Carolina Hurricanes vs New York Islanders Game 1 Review

Carolina Hurricanes, Jordan Staal #11. (Photo by Jaylynn Nash/Getty Images)
Carolina Hurricanes, Jordan Staal #11. (Photo by Jaylynn Nash/Getty Images) /

The first game of the night to kick off the Stanley Cup Playoffs was not a very open contest. As expected, the Carolina Hurricanes and the New York Islanders played like the two defensive juggernauts they are and did not allow much breathing room for each other.

Both teams came ready to play, and they made it clear early. Lane Lambert and the Islanders made an effort to set the tone early by starting the game with the Martin-Cizikas-Clutterbuck identity line.

The physicality began only fifteen seconds into the game when Ryan Pulock threw a big hit on rookie forward Brandon Drury.

The Hurricanes and Islanders played a defensive game in Game 1.

The Hurricanes answered the Islanders’ physicality by putting their energy towards offense as they quickly threw pucks on net and took a lead in shots.

That idea of getting shots early and testing Ilya Sorokin was a smart way to play as Carolina ended up drawing a penalty not too long into the game. It was a tripping call on Hudson Fasching for getting his stick in the legs of Jaccob Slavin.

Only about four seconds into the powerplay, Aho scores to make it 1-0. Special teams were a huge factor in this game as the Hurricanes went 2/4 on the powerplay while the Islanders went 0/4.

The rest of the first period was back-and-forth between the two teams. Neither team really dominated at even strength, but the Islanders seemed to have trouble establishing any type of sustained pressure in the offensive zone.

Early in the second period, the Hurricanes drew another penalty. In an effort to prevent an easy tap-in goal, Ryan Pulock got called for slashing after attempting to tie up the stick of Stefan Noesen.

Honestly, this was not a great call in that Pulock did not get Noesen’s hands nor did he come down too hard on his stick. It was actually a smart defensive play in many people’s eyes. Regardless, it was called, and it was a smart play by Pulock because he prevented a goal.

The Hurricanes’ power play once again looked like a well-oiled machine and converted. Stefan Noesen tipped in a shot by Brent Burns, meaning he had his revenge and scored his goal anyway.

Noesen was not the only one who got his revenge, though, as Ryan Pulock opened the scoring for the Islanders only about 24 seconds of play after coming out of the box. Brady Skjei came out a bit too high in the zone and allowed Pulock to get a shot around him.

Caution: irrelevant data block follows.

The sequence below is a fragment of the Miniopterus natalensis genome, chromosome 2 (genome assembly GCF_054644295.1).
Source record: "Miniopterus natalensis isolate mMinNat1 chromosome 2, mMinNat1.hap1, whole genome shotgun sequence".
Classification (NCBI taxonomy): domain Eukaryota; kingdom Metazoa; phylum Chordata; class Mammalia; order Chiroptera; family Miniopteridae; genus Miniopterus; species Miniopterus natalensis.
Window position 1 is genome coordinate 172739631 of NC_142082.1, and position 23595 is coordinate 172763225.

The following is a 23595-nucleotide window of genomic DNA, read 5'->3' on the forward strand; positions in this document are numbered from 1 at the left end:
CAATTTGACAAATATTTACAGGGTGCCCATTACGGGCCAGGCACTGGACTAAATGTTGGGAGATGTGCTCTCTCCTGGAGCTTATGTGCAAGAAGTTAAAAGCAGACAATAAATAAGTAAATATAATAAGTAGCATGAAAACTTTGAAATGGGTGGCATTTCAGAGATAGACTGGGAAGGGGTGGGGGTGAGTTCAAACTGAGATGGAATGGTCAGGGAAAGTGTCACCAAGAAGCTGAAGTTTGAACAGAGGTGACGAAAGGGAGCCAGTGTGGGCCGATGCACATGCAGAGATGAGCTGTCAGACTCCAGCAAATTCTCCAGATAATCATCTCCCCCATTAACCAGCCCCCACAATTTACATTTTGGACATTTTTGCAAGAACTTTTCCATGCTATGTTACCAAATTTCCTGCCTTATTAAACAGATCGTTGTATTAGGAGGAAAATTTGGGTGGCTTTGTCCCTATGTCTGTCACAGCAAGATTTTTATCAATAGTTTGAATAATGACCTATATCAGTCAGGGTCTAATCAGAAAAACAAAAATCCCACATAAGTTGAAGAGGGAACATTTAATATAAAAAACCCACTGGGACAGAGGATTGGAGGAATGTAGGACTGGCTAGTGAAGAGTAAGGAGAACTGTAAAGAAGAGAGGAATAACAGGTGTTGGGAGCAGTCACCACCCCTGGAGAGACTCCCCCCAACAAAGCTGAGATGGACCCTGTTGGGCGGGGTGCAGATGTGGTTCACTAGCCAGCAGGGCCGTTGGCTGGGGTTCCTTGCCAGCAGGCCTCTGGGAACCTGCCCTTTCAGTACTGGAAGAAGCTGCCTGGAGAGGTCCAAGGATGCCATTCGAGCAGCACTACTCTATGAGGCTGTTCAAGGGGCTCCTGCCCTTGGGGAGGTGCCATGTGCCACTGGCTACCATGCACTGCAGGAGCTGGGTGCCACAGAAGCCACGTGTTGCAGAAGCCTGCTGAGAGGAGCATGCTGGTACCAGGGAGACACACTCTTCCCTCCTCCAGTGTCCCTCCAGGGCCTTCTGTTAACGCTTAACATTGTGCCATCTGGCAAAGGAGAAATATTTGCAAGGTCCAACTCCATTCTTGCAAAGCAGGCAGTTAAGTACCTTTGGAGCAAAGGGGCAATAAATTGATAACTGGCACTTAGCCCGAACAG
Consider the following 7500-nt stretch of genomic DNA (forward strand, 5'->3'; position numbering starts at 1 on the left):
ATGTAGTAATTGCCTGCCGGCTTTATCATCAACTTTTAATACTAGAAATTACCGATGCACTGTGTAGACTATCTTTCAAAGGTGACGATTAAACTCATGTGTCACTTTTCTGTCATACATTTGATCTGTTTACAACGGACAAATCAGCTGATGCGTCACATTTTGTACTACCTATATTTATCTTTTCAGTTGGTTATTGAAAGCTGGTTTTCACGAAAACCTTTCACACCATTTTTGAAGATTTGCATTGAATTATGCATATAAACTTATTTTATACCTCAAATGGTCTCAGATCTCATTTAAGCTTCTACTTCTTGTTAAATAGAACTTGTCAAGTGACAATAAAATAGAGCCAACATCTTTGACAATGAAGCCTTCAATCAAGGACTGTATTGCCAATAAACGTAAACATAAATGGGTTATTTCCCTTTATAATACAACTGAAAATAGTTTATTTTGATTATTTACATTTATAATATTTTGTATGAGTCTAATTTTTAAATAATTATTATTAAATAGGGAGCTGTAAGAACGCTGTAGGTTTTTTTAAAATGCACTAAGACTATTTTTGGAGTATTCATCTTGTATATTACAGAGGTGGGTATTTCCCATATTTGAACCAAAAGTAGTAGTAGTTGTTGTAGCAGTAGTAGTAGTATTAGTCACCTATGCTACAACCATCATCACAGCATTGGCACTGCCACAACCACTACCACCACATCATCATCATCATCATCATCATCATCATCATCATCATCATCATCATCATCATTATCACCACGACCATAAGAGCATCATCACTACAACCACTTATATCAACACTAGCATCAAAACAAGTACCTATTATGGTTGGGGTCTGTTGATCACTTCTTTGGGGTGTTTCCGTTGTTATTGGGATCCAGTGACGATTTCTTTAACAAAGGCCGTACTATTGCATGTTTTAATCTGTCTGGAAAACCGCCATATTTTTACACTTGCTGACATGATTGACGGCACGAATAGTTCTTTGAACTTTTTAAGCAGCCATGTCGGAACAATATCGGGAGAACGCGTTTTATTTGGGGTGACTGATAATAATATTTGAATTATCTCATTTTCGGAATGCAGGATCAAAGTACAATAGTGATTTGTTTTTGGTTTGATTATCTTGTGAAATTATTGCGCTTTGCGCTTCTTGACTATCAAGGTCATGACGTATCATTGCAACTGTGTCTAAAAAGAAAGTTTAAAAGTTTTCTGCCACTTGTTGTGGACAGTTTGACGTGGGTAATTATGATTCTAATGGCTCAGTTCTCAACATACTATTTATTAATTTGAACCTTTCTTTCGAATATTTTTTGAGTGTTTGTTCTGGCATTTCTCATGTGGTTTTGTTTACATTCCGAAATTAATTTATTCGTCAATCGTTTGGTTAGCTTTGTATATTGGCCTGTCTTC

Although Raanta got a piece of it with his stick, he actually tipped the puck into the net.

Carolina controlled the pace for the majority of the remaining time in the second period. They ended up out-shooting the Islanders 15-7. That made the total shots 29-17 in favor of the Hurricanes.

The third period was well-paced and evenly matched for the most part. The Islanders finally began sustaining pressure at even strength at points throughout the period and actually looked a bit better than in the first two periods. Both teams continued to shut down any chances the other had, though.

With just about five minutes left in the game, the Islanders drew a penalty. Brent Burns got caught slashing Mathew Barzal’s stick behind the net and sat for two minutes. The Islanders failed to convert on their power play chance once again, and the Carolina penalty kill remained perfect.

The Islanders pulled Sorokin and put the pressure on late. They had a few good shots, but they just could not beat Antti Raanta. The Islanders ran out of time, and the Hurricanes came away with the win and the 1-0 series lead.

As mentioned at the start, special teams were a huge factor in this one. Although the two teams are such tight defensive-minded teams, both goaltenders had a fantastic Game 1 and deserve a lot of credit for their play.

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This series will no doubt be a fun one, and each game will probably be a nail-biter, to say the least. Tune in to watch Game 2 on Wednesday night at 7:00 pm Eastern on ESPN2.